About the Author
GALT NIEDERHOFFER started her own film production company, Plum Pictures, in her twenties. She has produced eleven movies, three of them Sundance Award-winners. She lives in New York City.
Excerpt. © Reprinted by permission. All rights reserved.
Laura sat in her car at the foot of a dirt road, clutching her cell phone and map. The map was just an accessory. She knew exactly where she was. The name of the house was etched on a wooden plank tacked to one of the elms that flanked the drive. A wreath of peonies hung just below, woven with white ribbons. Using her thumb as a ruler, she measured the distance between Dark Harbor and New York, as though time had stopped as a favor to her, to allow her to catch her breath.
In fairness, Laura’s hostess was a girl who expected a lot of her guests. Beauty, wealth, impeccable lineage, and intelligence joined forces in Lila Hayes. At times, the combination was lethal. In college, when the two girls first became friends, Lila had been demanding—but back then she had been more endearing. The day before midterms freshman year, she hopped a plane for Guatemala, informing her roommate and parents of the trip only when she deplaned in Quezaltenango. She returned with a suitcase of indigenous textiles and new political beliefs. In April, she founded Yale’s Guatemalan Peace Corps. By May, she had the entire freshman class wearing sarongs.
Soon after that, Laura and Lila renewed their rooming vow, moving on from the misfits assigned by lottery to the greener pastures of a sophomore double. They lived together for the duration of college, first in a storied upper-class house where every bed nestled in a dormer window, and later in a swank off-campus apartment that they found in the New Haven Gazette. Since graduation six years ago, the friendship had wilted somewhat. But rivalry glued the girls together in a way that regular contact could not. When Lila called and asked Laura to be her maid of honor, Laura accepted with mixed delight and dread.
"Lo," said Lila, her voice simmering with excitement. "Li," said Laura. "Is that you?"
Lila answered with a shriek of laughter that forced Laura to thrust the phone from her ear.
"The day has finally come," Lila declared with signature melodrama. "I can finally flush my degree down the toilet."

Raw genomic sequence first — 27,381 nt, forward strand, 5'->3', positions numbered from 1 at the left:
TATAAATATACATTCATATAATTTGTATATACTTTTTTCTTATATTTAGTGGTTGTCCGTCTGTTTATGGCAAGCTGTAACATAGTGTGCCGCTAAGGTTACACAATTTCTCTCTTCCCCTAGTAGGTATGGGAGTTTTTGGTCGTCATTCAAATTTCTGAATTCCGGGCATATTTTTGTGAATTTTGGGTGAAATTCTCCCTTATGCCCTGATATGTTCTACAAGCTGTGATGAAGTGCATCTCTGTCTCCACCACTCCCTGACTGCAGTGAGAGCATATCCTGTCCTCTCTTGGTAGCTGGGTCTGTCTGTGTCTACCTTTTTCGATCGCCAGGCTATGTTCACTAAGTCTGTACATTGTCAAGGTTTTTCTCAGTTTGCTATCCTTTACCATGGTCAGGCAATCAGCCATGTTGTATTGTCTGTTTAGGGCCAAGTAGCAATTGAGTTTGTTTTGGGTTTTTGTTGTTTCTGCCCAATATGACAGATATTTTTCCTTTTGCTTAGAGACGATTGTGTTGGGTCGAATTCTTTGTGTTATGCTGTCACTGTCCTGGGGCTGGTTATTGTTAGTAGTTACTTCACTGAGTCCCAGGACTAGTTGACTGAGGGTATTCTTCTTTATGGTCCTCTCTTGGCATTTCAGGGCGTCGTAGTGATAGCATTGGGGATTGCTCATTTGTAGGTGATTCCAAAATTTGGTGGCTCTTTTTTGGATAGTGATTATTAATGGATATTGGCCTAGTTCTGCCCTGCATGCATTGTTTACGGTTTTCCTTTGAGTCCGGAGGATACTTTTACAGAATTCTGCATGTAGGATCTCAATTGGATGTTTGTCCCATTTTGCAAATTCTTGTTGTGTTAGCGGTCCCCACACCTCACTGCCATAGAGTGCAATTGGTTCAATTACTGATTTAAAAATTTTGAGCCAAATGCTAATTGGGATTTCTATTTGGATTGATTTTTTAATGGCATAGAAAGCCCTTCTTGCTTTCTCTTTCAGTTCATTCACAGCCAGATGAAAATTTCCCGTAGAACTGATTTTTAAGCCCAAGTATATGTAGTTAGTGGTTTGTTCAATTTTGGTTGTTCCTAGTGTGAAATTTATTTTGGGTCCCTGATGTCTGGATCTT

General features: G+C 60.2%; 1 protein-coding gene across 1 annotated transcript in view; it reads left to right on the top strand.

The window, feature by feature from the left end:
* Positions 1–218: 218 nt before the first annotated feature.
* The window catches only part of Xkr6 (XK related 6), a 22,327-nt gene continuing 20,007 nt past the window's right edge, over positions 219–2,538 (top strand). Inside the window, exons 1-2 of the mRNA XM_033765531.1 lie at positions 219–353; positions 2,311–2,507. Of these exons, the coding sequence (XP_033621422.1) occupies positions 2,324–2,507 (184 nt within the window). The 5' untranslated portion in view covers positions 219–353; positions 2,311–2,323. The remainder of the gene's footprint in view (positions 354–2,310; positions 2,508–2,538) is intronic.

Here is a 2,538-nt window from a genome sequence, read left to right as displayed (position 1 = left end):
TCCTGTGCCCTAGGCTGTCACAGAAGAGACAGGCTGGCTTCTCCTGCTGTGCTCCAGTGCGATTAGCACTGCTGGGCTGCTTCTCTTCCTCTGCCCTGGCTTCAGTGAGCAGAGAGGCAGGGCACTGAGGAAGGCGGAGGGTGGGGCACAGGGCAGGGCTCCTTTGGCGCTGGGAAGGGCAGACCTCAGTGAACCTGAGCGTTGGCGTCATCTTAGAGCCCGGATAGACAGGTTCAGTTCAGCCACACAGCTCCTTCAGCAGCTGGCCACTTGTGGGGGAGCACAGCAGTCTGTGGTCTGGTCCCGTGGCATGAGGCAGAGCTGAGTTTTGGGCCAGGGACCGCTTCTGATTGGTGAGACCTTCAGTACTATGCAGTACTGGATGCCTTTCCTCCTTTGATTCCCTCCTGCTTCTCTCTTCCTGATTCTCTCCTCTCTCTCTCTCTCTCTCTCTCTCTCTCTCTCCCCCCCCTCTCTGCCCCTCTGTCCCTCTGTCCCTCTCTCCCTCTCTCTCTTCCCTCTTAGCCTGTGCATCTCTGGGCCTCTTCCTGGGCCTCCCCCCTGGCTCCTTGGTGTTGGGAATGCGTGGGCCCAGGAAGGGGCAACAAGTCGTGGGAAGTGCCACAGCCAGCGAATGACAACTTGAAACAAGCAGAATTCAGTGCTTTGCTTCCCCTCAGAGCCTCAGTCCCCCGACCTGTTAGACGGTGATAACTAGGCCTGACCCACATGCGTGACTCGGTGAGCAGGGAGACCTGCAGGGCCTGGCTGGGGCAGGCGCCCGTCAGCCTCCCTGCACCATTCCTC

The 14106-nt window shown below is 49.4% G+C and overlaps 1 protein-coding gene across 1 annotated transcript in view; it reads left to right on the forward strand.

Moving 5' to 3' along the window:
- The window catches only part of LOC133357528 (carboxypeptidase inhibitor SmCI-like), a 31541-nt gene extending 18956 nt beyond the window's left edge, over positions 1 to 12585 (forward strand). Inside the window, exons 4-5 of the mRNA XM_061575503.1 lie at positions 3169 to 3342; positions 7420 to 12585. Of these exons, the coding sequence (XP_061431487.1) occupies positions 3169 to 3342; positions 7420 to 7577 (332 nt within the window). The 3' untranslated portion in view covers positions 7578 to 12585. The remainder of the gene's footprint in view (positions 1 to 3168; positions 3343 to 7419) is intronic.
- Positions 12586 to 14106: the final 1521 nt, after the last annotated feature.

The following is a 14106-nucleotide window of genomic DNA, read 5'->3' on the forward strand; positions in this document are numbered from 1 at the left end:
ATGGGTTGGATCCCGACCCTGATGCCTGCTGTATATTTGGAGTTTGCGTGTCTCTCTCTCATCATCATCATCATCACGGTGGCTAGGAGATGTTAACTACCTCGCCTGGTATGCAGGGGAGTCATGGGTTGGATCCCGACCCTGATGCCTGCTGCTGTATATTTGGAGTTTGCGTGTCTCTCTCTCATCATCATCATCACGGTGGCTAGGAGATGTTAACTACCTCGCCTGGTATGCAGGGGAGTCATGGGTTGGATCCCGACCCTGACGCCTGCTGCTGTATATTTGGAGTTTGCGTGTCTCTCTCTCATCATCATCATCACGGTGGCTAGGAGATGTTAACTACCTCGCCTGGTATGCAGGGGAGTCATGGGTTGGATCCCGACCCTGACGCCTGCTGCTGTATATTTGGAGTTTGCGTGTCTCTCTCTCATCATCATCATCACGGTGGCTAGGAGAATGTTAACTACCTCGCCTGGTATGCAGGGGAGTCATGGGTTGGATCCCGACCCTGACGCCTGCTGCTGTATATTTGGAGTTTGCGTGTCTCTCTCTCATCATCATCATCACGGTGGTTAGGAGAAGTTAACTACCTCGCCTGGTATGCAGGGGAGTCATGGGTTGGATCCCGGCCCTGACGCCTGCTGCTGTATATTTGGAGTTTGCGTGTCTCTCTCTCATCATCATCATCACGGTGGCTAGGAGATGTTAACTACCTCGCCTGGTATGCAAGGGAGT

"You passed the bar?" Laura asked.
"No, stupid, I’m getting married."
"Li, that’s wonderful," Laura replied, raising her voice to the appropriate giddy pitch.
"He did it in the most amazing way," she elaborated, rushing the plot points as one does after the third or fourth telling. "Completely perfectly perfect."
Lila, though beautiful, was not graced with the gift of beautiful verbiage.
"Anyway, I can’t talk now," she went on. "We’re driving to Maine to tell the family in person. But I wanted you to be the first to know." Volume faded as the phone dropped to the floor. "Tom, please, not right now." She giggled. "Anyway, save the month of August. Oh, and I’m guessing it’s safe to assume you accept. You’re the maid of honor."
The signal was lost before Laura could respond either way.
Years of conversations this brief and hyperbolic had numbed Laura to even the most miraculous news. Lila could have called to say she had ridden a unicorn to Mars and Laura would have reacted the same way.
Now, thinking back to this conversation, Laura recalled the most disturbing part. Though Lila’s voice had conveyed excitement— euphoria even—it had not betrayed surprise. She had planned her marriage as clinically as she planned everything else in her life. She might as well have been calling to report that after years culling department store racks, she had finally found the perfect black dress.
Preparedness was, in some ways, Lila’s most annoying quality. She was appropriately dressed for any kind of weather, poised to change, at a moment’s notice, from a sweater to a rain slicker. In college, she had laid out the next day’s outfit on her wooden desk chair every night, whether she planned to wear jeans and an oxford or tights and a dress. The habit lived somewhere between compulsion and phobia—Lila hated to be surprised.
Laura, on the other hand, never carried an umbrella. She rarely knew the day’s outfit until the morning she chose it. There was something horribly depressing, she felt, about watching the weather report. That life could be planned like the perfect summer picnic drained it of spontaneity. So the pairing of Laura and Lila sometimes seemed like a cruel joke on the part of Yale’s housing committee. And yet, the two girls bonded due to circumstance and curiosity, honing a friendship as though to confirm the claim that opposites attract.
Class, looks, and boys conspired to make Laura the Nick to Lila’s Gatsby while time and memories did their part to fasten the bond. And though the intensity of their friendship had lessened in the years since college, the friendship endured in spite of itself, much like the sturdy elm at the end of the drive.